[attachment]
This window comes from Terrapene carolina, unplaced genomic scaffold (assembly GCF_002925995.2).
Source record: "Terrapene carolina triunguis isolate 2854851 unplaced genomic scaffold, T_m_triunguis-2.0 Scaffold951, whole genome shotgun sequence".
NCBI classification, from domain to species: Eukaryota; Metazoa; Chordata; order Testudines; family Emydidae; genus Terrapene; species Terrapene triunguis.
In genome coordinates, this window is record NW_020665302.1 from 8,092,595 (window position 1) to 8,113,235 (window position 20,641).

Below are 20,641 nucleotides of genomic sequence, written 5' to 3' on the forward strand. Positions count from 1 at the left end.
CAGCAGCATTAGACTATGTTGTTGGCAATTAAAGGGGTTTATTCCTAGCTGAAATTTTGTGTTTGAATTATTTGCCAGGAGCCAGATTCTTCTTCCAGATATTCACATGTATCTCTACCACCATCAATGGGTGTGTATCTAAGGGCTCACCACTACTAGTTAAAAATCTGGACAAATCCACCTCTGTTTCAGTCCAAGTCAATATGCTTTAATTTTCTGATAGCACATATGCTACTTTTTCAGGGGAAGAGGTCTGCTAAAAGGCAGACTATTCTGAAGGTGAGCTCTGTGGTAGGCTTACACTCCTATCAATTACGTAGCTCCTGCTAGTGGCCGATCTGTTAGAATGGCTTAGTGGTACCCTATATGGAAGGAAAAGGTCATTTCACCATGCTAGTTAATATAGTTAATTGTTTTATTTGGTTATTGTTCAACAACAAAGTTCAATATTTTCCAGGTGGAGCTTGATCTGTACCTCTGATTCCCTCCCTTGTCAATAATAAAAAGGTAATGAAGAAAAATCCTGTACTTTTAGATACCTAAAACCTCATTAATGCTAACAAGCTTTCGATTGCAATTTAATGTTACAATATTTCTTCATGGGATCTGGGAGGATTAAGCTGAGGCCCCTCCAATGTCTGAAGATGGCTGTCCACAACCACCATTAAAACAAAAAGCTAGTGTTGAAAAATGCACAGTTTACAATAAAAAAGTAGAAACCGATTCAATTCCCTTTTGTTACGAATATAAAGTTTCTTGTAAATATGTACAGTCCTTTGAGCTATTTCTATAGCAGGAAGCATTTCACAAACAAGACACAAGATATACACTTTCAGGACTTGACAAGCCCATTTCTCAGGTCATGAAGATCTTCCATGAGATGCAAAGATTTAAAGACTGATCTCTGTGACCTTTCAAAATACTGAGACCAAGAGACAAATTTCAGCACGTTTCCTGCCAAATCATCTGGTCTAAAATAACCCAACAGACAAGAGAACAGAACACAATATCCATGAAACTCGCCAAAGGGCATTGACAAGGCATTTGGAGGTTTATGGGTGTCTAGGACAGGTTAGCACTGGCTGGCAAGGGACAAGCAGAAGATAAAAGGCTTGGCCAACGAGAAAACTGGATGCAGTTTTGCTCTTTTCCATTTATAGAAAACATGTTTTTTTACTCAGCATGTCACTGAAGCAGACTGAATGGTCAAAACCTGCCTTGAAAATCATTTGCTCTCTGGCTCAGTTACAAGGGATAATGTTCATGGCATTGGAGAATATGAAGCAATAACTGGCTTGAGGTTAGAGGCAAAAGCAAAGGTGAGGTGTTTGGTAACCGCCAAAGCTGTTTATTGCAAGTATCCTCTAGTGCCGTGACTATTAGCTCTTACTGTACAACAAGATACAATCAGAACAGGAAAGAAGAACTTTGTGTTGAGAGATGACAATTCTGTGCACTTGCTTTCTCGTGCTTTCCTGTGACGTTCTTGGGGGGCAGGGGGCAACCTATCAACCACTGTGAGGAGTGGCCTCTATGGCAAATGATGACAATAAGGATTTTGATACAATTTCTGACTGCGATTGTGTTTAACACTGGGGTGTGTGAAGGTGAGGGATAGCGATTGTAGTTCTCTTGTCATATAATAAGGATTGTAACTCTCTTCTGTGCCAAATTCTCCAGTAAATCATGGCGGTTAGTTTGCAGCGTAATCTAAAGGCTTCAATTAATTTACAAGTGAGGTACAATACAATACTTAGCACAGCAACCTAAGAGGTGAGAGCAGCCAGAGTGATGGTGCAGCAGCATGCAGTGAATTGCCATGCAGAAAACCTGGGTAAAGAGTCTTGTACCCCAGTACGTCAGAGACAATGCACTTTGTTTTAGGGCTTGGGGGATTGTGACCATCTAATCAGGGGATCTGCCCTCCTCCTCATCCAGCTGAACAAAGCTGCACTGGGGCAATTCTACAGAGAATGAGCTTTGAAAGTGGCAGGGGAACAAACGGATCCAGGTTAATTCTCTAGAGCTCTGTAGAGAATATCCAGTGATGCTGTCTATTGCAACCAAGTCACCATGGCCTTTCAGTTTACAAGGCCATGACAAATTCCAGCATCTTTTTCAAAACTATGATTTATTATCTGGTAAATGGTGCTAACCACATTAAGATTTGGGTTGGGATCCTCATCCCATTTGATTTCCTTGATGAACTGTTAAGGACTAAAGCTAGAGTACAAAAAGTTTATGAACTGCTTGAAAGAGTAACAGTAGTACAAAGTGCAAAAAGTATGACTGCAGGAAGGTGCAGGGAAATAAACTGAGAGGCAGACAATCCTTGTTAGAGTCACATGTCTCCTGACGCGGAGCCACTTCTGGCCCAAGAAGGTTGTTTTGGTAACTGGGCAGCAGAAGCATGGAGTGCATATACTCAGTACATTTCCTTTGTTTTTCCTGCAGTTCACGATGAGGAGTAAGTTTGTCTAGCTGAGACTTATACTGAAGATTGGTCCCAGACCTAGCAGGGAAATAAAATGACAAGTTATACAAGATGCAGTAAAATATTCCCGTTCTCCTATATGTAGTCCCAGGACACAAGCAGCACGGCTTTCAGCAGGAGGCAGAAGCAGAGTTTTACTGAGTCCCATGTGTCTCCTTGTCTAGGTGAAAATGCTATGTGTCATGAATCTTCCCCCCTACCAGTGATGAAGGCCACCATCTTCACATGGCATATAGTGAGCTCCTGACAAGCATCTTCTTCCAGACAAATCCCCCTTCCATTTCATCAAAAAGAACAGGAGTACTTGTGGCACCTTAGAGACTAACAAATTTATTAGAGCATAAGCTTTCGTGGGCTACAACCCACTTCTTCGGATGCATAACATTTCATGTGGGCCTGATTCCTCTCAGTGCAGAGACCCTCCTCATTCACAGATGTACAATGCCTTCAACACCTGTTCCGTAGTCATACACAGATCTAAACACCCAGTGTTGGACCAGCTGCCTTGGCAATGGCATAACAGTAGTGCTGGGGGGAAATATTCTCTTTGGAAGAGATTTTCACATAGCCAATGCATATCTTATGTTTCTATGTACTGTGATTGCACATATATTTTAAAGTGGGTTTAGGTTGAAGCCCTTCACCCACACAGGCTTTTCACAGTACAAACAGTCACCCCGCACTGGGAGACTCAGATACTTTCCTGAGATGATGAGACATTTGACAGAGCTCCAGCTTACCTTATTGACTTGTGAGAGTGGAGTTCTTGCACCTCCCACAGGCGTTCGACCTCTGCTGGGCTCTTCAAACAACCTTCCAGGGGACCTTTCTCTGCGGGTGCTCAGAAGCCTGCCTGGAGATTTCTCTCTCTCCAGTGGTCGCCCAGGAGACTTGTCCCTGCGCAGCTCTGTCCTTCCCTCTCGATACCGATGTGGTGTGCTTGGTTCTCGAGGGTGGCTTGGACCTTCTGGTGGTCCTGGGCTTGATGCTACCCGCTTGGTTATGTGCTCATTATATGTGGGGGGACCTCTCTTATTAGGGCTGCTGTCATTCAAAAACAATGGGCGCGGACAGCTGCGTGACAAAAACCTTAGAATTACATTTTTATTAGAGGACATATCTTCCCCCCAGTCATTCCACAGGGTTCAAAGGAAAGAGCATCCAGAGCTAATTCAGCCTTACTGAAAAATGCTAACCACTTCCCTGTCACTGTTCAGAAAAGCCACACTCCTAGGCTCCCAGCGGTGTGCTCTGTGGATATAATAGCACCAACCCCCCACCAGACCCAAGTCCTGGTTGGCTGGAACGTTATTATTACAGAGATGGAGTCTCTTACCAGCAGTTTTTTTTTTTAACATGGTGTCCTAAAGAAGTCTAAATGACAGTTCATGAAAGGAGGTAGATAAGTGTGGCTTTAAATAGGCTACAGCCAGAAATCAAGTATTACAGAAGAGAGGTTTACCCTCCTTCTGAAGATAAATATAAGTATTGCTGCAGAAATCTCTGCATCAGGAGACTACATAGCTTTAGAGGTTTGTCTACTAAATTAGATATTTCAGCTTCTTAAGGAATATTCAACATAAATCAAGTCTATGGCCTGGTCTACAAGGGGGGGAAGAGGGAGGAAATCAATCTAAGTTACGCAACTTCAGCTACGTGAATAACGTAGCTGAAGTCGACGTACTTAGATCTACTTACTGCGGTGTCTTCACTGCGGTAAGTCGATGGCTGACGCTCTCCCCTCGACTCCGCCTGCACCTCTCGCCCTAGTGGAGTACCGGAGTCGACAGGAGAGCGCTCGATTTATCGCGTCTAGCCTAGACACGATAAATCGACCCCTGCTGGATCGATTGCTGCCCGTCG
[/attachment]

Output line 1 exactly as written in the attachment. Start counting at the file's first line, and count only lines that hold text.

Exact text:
This window comes from Terrapene carolina, unplaced genomic scaffold (assembly GCF_002925995.2).